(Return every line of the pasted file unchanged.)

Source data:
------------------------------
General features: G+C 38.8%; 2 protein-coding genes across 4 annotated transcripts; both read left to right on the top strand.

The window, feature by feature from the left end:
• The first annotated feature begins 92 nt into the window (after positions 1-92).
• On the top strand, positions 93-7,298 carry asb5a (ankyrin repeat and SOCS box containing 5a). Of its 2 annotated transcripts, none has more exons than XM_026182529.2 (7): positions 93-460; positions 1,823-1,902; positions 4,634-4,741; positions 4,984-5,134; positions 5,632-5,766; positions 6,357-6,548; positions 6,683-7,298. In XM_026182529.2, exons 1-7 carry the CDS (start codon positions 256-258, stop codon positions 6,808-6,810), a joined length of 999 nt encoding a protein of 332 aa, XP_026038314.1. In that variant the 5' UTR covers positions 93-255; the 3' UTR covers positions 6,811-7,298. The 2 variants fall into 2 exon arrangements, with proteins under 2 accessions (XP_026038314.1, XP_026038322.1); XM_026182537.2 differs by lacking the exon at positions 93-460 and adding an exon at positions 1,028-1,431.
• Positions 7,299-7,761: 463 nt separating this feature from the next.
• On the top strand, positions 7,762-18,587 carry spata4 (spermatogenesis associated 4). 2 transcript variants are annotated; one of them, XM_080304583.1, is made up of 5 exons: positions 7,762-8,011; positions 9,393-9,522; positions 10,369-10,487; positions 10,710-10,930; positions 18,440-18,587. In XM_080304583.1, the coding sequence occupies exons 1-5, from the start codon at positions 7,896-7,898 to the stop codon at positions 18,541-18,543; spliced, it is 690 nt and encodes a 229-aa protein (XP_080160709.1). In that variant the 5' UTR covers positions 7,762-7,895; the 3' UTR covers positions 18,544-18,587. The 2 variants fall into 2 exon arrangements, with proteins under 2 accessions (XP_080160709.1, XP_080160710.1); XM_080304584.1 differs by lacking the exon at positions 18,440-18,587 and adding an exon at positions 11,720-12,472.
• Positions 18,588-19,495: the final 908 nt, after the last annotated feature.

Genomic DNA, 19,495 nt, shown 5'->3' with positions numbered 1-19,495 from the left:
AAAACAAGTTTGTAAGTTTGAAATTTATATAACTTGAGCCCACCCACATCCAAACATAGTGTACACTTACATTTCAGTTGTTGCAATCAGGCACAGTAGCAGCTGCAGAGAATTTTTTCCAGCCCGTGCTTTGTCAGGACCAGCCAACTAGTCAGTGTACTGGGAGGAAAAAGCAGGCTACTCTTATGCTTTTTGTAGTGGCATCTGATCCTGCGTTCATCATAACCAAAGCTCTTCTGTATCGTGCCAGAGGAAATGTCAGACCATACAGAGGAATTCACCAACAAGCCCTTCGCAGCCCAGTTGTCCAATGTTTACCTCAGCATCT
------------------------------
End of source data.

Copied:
General features: G+C 38.8%; 2 protein-coding genes across 4 annotated transcripts; both read left to right on the top strand.

The window, feature by feature from the left end:
• The first annotated feature begins 92 nt into the window (after positions 1-92).
• On the top strand, positions 93-7,298 carry asb5a (ankyrin repeat and SOCS box containing 5a). Of its 2 annotated transcripts, none has more exons than XM_026182529.2 (7): positions 93-460; positions 1,823-1,902; positions 4,634-4,741; positions 4,984-5,134; positions 5,632-5,766; positions 6,357-6,548; positions 6,683-7,298. In XM_026182529.2, exons 1-7 carry the CDS (start codon positions 256-258, stop codon positions 6,808-6,810), a joined length of 999 nt encoding a protein of 332 aa, XP_026038314.1. In that variant the 5' UTR covers positions 93-255; the 3' UTR covers positions 6,811-7,298. The 2 variants fall into 2 exon arrangements, with proteins under 2 accessions (XP_026038314.1, XP_026038322.1); XM_026182537.2 differs by lacking the exon at positions 93-460 and adding an exon at positions 1,028-1,431.
• Positions 7,299-7,761: 463 nt separating this feature from the next.
• On the top strand, positions 7,762-18,587 carry spata4 (spermatogenesis associated 4). 2 transcript variants are annotated; one of them, XM_080304583.1, is made up of 5 exons: positions 7,762-8,011; positions 9,393-9,522; positions 10,369-10,487; positions 10,710-10,930; positions 18,440-18,587. In XM_080304583.1, the coding sequence occupies exons 1-5, from the start codon at positions 7,896-7,898 to the stop codon at positions 18,541-18,543; spliced, it is 690 nt and encodes a 229-aa protein (XP_080160709.1). In that variant the 5' UTR covers positions 7,762-7,895; the 3' UTR covers positions 18,544-18,587. The 2 variants fall into 2 exon arrangements, with proteins under 2 accessions (XP_080160709.1, XP_080160710.1); XM_080304584.1 differs by lacking the exon at positions 18,440-18,587 and adding an exon at positions 11,720-12,472.
• Positions 18,588-19,495: the final 908 nt, after the last annotated feature.

Genomic DNA, 19,495 nt, shown 5'->3' with positions numbered 1-19,495 from the left:
AAAACAAGTTTGTAAGTTTGAAATTTATATAACTTGAGCCCACCCACATCCAAACATAGTGTACACTTACATTTCAGTTGTTGCAATCAGGCACAGTAGCAGCTGCAGAGAATTTTTTCCAGCCCGTGCTTTGTCAGGACCAGCCAACTAGTCAGTGTACTGGGAGGAAAAAGCAGGCTACTCTTATGCTTTTTGTAGTGGCATCTGATCCTGCGTTCATCATAACCAAAGCTCTTCTGTATCGTGCCAGAGGAAATGTCAGACCATACAGAGGAATTCACCAACAAGCCCTTCGCAGCCCAGTTGTCCAATGTTTACCTCAGCATCT